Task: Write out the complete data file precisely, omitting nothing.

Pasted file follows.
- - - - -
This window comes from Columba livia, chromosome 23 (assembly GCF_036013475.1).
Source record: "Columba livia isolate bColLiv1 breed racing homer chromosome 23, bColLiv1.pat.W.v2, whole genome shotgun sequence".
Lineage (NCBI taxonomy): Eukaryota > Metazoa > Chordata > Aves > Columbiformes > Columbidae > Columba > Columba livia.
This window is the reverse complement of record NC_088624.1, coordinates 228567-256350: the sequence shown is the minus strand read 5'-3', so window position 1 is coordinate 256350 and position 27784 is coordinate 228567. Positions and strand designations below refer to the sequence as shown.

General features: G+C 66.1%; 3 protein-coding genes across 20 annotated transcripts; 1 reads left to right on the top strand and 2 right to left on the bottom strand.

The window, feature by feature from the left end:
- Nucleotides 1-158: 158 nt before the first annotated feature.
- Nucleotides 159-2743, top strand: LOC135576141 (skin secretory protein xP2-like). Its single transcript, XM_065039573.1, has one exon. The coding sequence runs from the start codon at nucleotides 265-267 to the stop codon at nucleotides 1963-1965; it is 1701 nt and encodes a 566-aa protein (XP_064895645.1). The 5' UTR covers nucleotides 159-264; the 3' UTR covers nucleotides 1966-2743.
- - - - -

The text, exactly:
This window comes from Columba livia, chromosome 23 (assembly GCF_036013475.1).
Source record: "Columba livia isolate bColLiv1 breed racing homer chromosome 23, bColLiv1.pat.W.v2, whole genome shotgun sequence".
Lineage (NCBI taxonomy): Eukaryota > Metazoa > Chordata > Aves > Columbiformes > Columbidae > Columba > Columba livia.
This window is the reverse complement of record NC_088624.1, coordinates 228567-256350: the sequence shown is the minus strand read 5'-3', so window position 1 is coordinate 256350 and position 27784 is coordinate 228567. Positions and strand designations below refer to the sequence as shown.

General features: G+C 66.1%; 3 protein-coding genes across 20 annotated transcripts; 1 reads left to right on the top strand and 2 right to left on the bottom strand.

The window, feature by feature from the left end:
- Nucleotides 1-158: 158 nt before the first annotated feature.
- Nucleotides 159-2743, top strand: LOC135576141 (skin secretory protein xP2-like). Its single transcript, XM_065039573.1, has one exon. The coding sequence runs from the start codon at nucleotides 265-267 to the stop codon at nucleotides 1963-1965; it is 1701 nt and encodes a 566-aa protein (XP_064895645.1). The 5' UTR covers nucleotides 159-264; the 3' UTR covers nucleotides 1966-2743.